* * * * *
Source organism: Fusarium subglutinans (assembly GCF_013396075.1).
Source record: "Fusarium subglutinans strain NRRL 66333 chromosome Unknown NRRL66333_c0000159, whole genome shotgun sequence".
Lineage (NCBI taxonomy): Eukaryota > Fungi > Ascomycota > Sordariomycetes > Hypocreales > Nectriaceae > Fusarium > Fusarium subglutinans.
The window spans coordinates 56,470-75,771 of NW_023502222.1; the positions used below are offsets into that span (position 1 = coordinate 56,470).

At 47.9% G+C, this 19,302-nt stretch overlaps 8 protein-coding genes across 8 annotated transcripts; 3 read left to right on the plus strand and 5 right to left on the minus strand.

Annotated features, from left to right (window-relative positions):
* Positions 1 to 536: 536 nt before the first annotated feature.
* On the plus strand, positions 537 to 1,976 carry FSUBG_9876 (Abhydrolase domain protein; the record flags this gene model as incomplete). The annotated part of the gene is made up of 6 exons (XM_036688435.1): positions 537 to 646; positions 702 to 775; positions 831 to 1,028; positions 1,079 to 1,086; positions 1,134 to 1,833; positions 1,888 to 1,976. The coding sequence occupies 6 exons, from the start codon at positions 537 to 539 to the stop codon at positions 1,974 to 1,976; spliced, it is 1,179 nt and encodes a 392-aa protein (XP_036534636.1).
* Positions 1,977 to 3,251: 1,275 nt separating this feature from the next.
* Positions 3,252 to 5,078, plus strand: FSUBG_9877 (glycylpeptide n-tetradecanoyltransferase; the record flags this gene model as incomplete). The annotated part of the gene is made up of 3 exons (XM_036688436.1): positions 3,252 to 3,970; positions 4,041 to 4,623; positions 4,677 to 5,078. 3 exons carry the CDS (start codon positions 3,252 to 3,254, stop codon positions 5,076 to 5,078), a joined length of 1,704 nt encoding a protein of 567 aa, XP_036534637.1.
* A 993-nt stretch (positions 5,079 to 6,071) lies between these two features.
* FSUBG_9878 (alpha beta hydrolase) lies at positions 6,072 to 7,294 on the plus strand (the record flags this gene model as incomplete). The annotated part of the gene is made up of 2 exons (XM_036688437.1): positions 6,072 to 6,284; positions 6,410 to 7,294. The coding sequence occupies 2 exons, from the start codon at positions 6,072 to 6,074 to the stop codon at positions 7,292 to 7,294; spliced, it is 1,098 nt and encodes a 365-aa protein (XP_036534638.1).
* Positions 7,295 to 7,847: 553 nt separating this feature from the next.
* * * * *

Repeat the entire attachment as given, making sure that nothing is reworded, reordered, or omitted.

Source organism: Fusarium subglutinans (assembly GCF_013396075.1).
Source record: "Fusarium subglutinans strain NRRL 66333 chromosome Unknown NRRL66333_c0000159, whole genome shotgun sequence".
Lineage (NCBI taxonomy): Eukaryota > Fungi > Ascomycota > Sordariomycetes > Hypocreales > Nectriaceae > Fusarium > Fusarium subglutinans.
The window spans coordinates 56,470-75,771 of NW_023502222.1; the positions used below are offsets into that span (position 1 = coordinate 56,470).

At 47.9% G+C, this 19,302-nt stretch overlaps 8 protein-coding genes across 8 annotated transcripts; 3 read left to right on the plus strand and 5 right to left on the minus strand.

Annotated features, from left to right (window-relative positions):
* Positions 1 to 536: 536 nt before the first annotated feature.
* On the plus strand, positions 537 to 1,976 carry FSUBG_9876 (Abhydrolase domain protein; the record flags this gene model as incomplete). The annotated part of the gene is made up of 6 exons (XM_036688435.1): positions 537 to 646; positions 702 to 775; positions 831 to 1,028; positions 1,079 to 1,086; positions 1,134 to 1,833; positions 1,888 to 1,976. The coding sequence occupies 6 exons, from the start codon at positions 537 to 539 to the stop codon at positions 1,974 to 1,976; spliced, it is 1,179 nt and encodes a 392-aa protein (XP_036534636.1).
* Positions 1,977 to 3,251: 1,275 nt separating this feature from the next.
* Positions 3,252 to 5,078, plus strand: FSUBG_9877 (glycylpeptide n-tetradecanoyltransferase; the record flags this gene model as incomplete). The annotated part of the gene is made up of 3 exons (XM_036688436.1): positions 3,252 to 3,970; positions 4,041 to 4,623; positions 4,677 to 5,078. 3 exons carry the CDS (start codon positions 3,252 to 3,254, stop codon positions 5,076 to 5,078), a joined length of 1,704 nt encoding a protein of 567 aa, XP_036534637.1.
* A 993-nt stretch (positions 5,079 to 6,071) lies between these two features.
* FSUBG_9878 (alpha beta hydrolase) lies at positions 6,072 to 7,294 on the plus strand (the record flags this gene model as incomplete). The annotated part of the gene is made up of 2 exons (XM_036688437.1): positions 6,072 to 6,284; positions 6,410 to 7,294. The coding sequence occupies 2 exons, from the start codon at positions 6,072 to 6,074 to the stop codon at positions 7,292 to 7,294; spliced, it is 1,098 nt and encodes a 365-aa protein (XP_036534638.1).
* Positions 7,295 to 7,847: 553 nt separating this feature from the next.